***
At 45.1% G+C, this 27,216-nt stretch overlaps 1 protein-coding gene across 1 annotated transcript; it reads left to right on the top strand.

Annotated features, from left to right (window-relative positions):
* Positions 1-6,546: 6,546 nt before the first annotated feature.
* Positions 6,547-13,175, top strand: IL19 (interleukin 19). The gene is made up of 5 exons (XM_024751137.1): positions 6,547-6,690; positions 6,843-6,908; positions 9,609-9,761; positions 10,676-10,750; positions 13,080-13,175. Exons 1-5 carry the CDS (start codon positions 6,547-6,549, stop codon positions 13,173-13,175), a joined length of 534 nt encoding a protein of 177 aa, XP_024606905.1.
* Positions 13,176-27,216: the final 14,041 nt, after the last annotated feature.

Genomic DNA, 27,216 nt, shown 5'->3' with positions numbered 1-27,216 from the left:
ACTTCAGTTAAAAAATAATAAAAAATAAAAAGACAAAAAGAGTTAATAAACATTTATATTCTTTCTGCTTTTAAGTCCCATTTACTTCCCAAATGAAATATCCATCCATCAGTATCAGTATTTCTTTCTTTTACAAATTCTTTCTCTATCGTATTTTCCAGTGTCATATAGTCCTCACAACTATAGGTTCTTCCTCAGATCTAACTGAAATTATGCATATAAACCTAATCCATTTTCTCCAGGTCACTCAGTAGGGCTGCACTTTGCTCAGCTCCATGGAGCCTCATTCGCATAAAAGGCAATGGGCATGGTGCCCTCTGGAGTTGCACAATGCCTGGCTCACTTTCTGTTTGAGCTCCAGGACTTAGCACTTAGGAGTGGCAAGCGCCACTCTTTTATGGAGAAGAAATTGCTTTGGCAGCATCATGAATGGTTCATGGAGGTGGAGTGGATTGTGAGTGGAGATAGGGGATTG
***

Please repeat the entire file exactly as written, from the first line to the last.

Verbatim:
At 45.1% G+C, this 27,216-nt stretch overlaps 1 protein-coding gene across 1 annotated transcript; it reads left to right on the top strand.

Annotated features, from left to right (window-relative positions):
* Positions 1-6,546: 6,546 nt before the first annotated feature.
* Positions 6,547-13,175, top strand: IL19 (interleukin 19). The gene is made up of 5 exons (XM_024751137.1): positions 6,547-6,690; positions 6,843-6,908; positions 9,609-9,761; positions 10,676-10,750; positions 13,080-13,175. Exons 1-5 carry the CDS (start codon positions 6,547-6,549, stop codon positions 13,173-13,175), a joined length of 534 nt encoding a protein of 177 aa, XP_024606905.1.
* Positions 13,176-27,216: the final 14,041 nt, after the last annotated feature.

Genomic DNA, 27,216 nt, shown 5'->3' with positions numbered 1-27,216 from the left:
ACTTCAGTTAAAAAATAATAAAAAATAAAAAGACAAAAAGAGTTAATAAACATTTATATTCTTTCTGCTTTTAAGTCCCATTTACTTCCCAAATGAAATATCCATCCATCAGTATCAGTATTTCTTTCTTTTACAAATTCTTTCTCTATCGTATTTTCCAGTGTCATATAGTCCTCACAACTATAGGTTCTTCCTCAGATCTAACTGAAATTATGCATATAAACCTAATCCATTTTCTCCAGGTCACTCAGTAGGGCTGCACTTTGCTCAGCTCCATGGAGCCTCATTCGCATAAAAGGCAATGGGCATGGTGCCCTCTGGAGTTGCACAATGCCTGGCTCACTTTCTGTTTGAGCTCCAGGACTTAGCACTTAGGAGTGGCAAGCGCCACTCTTTTATGGAGAAGAAATTGCTTTGGCAGCATCATGAATGGTTCATGGAGGTGGAGTGGATTGTGAGTGGAGATAGGGGATTG